- Museum number
- Object: Rolla's address to the Peruvian army.
Pitt (caricatured), dressed as Rolla, addresses a group of chieftains (left); the ranks of the Peruvian army with erect spears watch from the background. Below the (printed) title is printed Rolla's patriotic speech from 'Pizarro', II. ii, beginning 'My brave Associates', 'and ... we serve a Monarch whom we love . . .' (see BMSat 9436). He stands with both arms outstretched, head turned in profile to the left, pointing rhetorically across the sea to the Spaniards, whom Sheridan (in this speech) equates with French republicans, and who are here represented by the Foxites. The Peruvians wear feathered head-dresses and feather kilts in the manner of Red Indians, except Dundas, who wears tartan and feathered head-dress. Dundas (caricatured) sits on the ground holding bow and shield, and looking with cunning scepticism at Pitt; he is the only one of the ministerial group of five who can be identified, though others may be presumed to be Grenville, Portland, and Windham. 12 July 1799
Hand-coloured etching and aquatint with letterpress text
- Production date
Height: 274 millimetres (plate)
Height: 370 millimetres (sheet)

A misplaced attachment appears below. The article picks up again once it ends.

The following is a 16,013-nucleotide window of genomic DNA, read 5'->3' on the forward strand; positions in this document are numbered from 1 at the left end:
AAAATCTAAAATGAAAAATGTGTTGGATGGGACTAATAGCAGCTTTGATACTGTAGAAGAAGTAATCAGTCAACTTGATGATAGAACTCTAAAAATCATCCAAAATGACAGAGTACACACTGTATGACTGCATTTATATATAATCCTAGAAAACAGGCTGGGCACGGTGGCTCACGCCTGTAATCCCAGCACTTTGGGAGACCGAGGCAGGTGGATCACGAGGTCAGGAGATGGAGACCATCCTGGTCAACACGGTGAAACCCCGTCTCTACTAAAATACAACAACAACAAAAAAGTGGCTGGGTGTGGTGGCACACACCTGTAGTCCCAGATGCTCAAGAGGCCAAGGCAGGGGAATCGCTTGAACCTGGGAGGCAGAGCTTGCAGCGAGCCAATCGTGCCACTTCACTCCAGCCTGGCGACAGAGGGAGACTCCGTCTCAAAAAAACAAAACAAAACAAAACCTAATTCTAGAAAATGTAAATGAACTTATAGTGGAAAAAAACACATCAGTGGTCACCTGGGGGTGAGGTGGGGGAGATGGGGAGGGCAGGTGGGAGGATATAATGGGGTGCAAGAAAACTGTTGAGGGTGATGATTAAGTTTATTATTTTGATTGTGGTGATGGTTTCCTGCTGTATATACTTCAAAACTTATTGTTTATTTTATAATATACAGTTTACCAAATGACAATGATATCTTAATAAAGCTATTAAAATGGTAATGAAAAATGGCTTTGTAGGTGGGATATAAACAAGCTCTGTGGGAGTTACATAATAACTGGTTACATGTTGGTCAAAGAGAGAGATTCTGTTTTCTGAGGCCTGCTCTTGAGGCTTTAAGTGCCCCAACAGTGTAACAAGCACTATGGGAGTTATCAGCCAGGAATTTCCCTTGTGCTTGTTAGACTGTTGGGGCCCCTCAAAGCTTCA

Width: 445 millimetres (plate)
Width: 447 millimetres (sheet)
- Curator's comments
- (Description and comment from M.Dorothy George, 'Catalogue of Political and Personal Satires in the British Museum', VII, 1942)
The Foxites, who 'fight for power, for plunder and extended rule', and follow 'an Adventurer whom they fear', all wear or carry bonnets-rouges and have tricolour flags, one inscribed 'Libertas'. They are small comic figures headed by Fox, who urges them towards the water. The others (left to right) are Lauderdale with a flag, Derby with a shield, Bedford wearing a jockey cap, Erskine in wig and gown, Norfolk holding his Earl Marshal's staff, Tierney holding pistols (see BMSat 9218, &c), Burdett, and two unidentified figures.
For Pizarro see BMSat 9396, &c. The scene is burlesqued and altered from the play, where it takes place in the Temple of the Sun. The patriotic speech of Rolla (cf. BMSat 9436) made the fortune of the play and was reprinted as a broadside or placard in 1803, see BMSat 9397.
- Not on display
- Acquisition date
- Prints and Drawings
- Registration number